Last Friday, SmartPlanet offered you an exclusive sneak peak at the Museum of Modern Art's "Talk to Me" show about the intersection of the utility and emotional connection of real-world user interfaces.
One of the projects on display at the show is called "Backtalk" and it details the journey that electronic waste -- "e-waste" -- takes before it arrives at its final destination.
We all know in the back of our minds that the obsolete cell phones and laptops in a tech-forward nation like the U.S. may end up in a landfill in a developing nation far away -- but do we really know where it all goes?
Turns out we do -- at least when those devices are reused and not disassembled for parts.
The folks at MIT's Senseable City Lab took 40 laptops that were dropped in urban e-waste disposal centers or donated to developing nations and installed on them Prey tracking technology to track their whereabouts.
What ensued was the surprising journey that these devices take before they arrive at their final destinations.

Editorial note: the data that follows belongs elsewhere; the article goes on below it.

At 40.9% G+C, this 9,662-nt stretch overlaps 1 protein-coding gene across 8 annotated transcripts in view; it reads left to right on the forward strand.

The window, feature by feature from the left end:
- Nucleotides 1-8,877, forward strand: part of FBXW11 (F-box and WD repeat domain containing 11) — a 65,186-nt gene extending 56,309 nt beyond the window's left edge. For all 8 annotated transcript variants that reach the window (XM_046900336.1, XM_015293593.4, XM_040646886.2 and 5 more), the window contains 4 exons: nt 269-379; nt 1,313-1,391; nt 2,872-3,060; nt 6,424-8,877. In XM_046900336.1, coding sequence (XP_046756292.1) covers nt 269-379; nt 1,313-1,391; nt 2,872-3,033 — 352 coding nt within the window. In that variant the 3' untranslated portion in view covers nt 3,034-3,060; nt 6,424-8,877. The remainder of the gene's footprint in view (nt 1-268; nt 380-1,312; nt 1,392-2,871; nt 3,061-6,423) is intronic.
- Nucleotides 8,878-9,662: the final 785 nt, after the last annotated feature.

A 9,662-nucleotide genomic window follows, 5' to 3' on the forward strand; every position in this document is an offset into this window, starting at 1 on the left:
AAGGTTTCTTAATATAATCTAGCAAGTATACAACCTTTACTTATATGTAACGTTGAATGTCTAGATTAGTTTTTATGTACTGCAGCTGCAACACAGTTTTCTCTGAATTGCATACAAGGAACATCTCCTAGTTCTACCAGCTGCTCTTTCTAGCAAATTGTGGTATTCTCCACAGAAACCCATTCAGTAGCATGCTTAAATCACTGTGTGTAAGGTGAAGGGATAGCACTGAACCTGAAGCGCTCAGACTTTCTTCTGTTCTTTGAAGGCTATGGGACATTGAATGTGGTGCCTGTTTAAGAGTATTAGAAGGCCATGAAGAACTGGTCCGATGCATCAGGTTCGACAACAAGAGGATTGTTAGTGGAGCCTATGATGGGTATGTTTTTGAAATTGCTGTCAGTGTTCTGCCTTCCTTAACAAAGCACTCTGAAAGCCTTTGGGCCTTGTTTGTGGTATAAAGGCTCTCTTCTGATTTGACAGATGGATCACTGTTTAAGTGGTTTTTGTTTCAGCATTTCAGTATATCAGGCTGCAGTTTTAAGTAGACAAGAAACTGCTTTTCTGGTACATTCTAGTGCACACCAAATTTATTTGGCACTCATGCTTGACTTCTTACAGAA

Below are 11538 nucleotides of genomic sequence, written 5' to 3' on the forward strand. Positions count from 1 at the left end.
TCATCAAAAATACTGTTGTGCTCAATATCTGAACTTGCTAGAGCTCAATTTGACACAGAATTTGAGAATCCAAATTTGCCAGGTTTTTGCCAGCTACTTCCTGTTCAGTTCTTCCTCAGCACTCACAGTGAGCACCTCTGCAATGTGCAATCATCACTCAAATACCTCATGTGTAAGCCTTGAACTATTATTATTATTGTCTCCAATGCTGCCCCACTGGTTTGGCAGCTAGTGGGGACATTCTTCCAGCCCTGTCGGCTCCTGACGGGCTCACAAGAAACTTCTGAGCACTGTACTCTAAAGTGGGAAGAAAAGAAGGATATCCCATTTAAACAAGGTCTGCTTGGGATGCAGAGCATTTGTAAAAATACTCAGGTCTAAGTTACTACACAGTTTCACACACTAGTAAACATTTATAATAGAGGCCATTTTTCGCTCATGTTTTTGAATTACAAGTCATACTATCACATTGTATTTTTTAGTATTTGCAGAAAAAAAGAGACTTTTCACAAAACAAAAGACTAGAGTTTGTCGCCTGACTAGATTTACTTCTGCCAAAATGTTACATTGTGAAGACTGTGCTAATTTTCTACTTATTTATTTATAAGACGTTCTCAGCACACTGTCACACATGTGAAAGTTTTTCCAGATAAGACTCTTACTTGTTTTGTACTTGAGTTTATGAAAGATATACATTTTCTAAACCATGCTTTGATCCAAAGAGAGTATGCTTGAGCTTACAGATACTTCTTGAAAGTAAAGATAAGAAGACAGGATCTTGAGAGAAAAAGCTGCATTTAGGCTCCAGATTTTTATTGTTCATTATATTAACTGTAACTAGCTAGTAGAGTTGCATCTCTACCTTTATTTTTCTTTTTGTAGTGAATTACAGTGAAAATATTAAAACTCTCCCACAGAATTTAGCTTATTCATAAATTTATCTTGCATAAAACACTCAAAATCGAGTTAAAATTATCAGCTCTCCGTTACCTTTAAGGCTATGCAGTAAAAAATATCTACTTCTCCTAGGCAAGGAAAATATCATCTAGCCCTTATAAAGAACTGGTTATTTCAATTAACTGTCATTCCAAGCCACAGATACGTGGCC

In a video, see how the researchers injected a little life into digital refuse:
Illustration: MIT Senseable City Lab
Related on SmartPlanet:
- Video: Fighting e-waste with recyclable laptops
- Video: The real cost of e-waste
- E-waste-ing away
- CloudBlue CEO Ken Beyer: Bringing transparency, accountability to e-waste
- Best Buy experiments with answer to growing electronic waste dilemma
- An ATM to buy your old iPhone
- The Call2Recycle unwanted cell phones could be louder
- Survey: Municipalities support sustainability strategy in principle, not practice
- Photo Gallery: 'Demanufacturing' e-waste for profit